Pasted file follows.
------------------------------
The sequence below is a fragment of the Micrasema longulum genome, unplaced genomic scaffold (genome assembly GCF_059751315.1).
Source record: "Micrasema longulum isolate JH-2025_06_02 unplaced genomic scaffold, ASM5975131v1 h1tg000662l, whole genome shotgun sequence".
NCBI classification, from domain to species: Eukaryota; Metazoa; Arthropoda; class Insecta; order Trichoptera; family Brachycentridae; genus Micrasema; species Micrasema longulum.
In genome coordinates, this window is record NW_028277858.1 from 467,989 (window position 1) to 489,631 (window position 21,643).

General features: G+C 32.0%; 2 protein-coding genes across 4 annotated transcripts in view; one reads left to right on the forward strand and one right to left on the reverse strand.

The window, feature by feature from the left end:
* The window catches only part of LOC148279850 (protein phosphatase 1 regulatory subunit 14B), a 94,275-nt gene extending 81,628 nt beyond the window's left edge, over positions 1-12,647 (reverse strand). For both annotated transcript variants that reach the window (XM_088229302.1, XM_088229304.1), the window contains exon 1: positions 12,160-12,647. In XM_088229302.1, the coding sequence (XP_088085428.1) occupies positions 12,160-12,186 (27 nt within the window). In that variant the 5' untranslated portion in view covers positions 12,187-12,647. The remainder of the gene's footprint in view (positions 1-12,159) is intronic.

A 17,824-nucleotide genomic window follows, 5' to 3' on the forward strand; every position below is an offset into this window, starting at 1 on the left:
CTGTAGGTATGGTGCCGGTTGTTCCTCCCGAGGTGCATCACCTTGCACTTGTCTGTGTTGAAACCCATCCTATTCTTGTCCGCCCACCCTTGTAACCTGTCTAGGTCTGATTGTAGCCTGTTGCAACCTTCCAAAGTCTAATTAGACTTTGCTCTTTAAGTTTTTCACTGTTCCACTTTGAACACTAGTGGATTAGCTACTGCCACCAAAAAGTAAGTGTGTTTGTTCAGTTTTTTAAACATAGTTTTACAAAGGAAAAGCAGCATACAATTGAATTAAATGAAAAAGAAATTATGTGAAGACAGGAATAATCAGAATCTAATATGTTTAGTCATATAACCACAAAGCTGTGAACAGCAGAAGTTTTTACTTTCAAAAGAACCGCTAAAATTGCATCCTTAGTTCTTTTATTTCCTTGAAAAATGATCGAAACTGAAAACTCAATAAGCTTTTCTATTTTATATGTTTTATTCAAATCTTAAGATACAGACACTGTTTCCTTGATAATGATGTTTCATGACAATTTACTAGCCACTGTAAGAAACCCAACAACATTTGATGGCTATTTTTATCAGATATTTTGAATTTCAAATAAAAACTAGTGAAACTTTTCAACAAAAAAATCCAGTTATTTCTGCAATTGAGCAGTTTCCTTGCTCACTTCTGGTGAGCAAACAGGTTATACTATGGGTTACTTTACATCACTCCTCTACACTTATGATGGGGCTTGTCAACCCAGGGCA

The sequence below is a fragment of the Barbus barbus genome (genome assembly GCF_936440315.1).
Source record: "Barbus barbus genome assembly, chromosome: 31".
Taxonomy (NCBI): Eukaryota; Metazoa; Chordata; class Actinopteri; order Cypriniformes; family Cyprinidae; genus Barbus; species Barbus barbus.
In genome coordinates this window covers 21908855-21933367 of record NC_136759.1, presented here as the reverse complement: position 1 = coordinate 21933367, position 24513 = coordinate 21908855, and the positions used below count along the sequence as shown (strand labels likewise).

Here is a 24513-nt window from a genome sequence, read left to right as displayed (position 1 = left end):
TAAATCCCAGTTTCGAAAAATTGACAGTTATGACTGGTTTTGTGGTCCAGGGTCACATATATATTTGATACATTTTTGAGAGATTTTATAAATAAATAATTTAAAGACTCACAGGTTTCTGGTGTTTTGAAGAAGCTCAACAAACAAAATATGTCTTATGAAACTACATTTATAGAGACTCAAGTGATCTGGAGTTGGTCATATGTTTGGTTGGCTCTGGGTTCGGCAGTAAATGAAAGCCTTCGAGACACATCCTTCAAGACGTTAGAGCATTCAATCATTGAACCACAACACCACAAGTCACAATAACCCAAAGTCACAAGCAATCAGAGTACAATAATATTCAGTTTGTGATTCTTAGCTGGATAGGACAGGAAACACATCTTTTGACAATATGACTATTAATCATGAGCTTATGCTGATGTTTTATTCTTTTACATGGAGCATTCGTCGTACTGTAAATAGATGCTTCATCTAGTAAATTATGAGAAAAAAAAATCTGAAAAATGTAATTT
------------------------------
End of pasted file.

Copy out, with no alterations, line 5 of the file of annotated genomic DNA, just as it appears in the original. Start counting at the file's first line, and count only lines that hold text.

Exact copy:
General features: G+C 32.0%; 2 protein-coding genes across 4 annotated transcripts in view; one reads left to right on the forward strand and one right to left on the reverse strand.